We know nostalgia isn't what it used to be but we think this material is interesting!

The beginning.

Our inaugural meeting was held on the 18th of March 1958, at 10 Duncraig Rd Applecross (a Perth suburb).

The purpose of this meeting was to form the Regional Council of the Society for Growing Australian Plants.

Those present (our founding "fathers") were listed as follows: Mrs Spence, Mr Les O'Grady, Mrs R Roe, Mr and Mrs Mount, Mrs Hargraves, Mrs Hart, Mr and Mrs Lullfitz, Mr and Mrs Gray, Mrs Fawcett, the Misses King, Mr Chambers, Mrs Taylor, Miss Nan Harper, Mrs Strickland, Mrs de la Hunty, Miss Sue Harper, and Mrs J. Hamersley.



Evolution of our name.

1958 Regional Council of the Society for Growing Australian Plants

1962 changed to: Western Australian Wildflower Growers Society.

1964 changed to: Western Australian Wildflower Society (Inc.)

1990 Changed to: Wildflower Society of Western Australia (Inc.)

 Branch Milestones.

Date Branch formed Branch Ceased
1963 Albany
1965 Armadale/ Kelmscott
1965 Collie 1970
1968 Northam (Avon Valley) 1976
1972 Wickepin 1994 *
1972 Mandurah 1989 **
1973 Margaret River 1981 **
1973 Manjimup 2003
1976 Darling Range
1976 Eastern Hills
1976 Geraldton 2008
1986 Northern Suburbs
1988 Lesuer
1988 York
1988 Mukinbudin 2008
1988 Murdoch
1989 Perth ‡
1993 Merredin
1999 Kulin/Kondinin (now Kondinin)
2005 Avon
  * In recess
** Now affiliated
‡ Perth Branch formed from Main Branch following the reorganisation of the structure.

Overview of our history

The Early Days

There had long been interest in the outstanding local flora from early Colonial days with many of the established rural families having maintained fond memories of our bushland flowers.

Into the Twentieth Century wildflower exhibits were the norm for country agricultural shows and in 1926 the WA Naturalists Club (founded only two years before) exhibited wildflowers during Perth Royal Show week.

When wholesale land development and new urbanisation really took off, with the advent of the bulldozers following World War II, local interest in the future of bushland plants turned to alarm. The 1950s and 1960s saw enormous land clearing schemes. On the marginal sandplain country between Albany and Esperance, Governments of the day promising to clear a million acres of bushland each year for agricultural production. This policy, perhaps more than any other factor, eventually led to the formation of the wildflower interest group we know today.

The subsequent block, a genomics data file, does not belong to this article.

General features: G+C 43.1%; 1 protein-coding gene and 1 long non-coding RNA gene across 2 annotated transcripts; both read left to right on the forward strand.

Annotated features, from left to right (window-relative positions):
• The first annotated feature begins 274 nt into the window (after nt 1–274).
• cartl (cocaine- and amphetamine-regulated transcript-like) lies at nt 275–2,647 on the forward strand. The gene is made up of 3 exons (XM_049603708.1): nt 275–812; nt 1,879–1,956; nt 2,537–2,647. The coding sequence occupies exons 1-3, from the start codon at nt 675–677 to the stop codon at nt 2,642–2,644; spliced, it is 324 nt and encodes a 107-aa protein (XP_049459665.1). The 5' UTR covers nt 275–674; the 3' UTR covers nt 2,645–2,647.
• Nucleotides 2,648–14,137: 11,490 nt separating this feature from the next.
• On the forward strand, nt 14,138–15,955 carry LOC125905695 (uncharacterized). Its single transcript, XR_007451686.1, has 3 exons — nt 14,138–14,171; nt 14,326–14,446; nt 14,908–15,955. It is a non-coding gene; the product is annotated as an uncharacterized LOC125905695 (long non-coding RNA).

Another influential factor was the publication of several local wildflower reference books in the 1950s: Rica Erickson's Orchids of the West in 1951 and Triggerplants in 1958; and the first two volumes of the landmark Blackall & Grieve "How to Know Western Australian Wildflowers" (in 1954 and 1956).

The Movement Starts

Western Australia was not alone with its concern for the disappearing native flora because in March 1957 the inaugural meeting of the Society for Growing Australian Plants was held in Melbourne. This was followed by a tour of Australia to promote this interest group on a national regional basis by inspiring Founder Mr Al Swaby in Perth.

Swaby's visit heightened local awareness which inspired foundation of the South West Regional council of the 'Society for Growing Australian Natives'. With the inaugural meeting held on 18th March 1958, retired forester Les O'Grady was elected President. Within a year the group's title changed to WA Wildflower Growers Association which became an incorporated body in February 1960. (Conjunct with a very active camera club whose members specific interest was photographing local wildflowers).

The group's foundation years were difficult because the authorities and society in general regarded people interested in native plants with some derision. Fate and public awareness were soon to change, however, by the timely advent of a wildflower mural on the Commonwealth Bank building in Perth and later vehicle registration plates referring to WA as 'The Wildflower State'.

And Gathers Momentum

The establishment of several native plant nurseries also fostered local interest and by the late 1960s the growing of your very own wildflowers was gathering momentum. By that time the general public began to take the wildflower question seriously and the subsequent groups grew from strength to strength.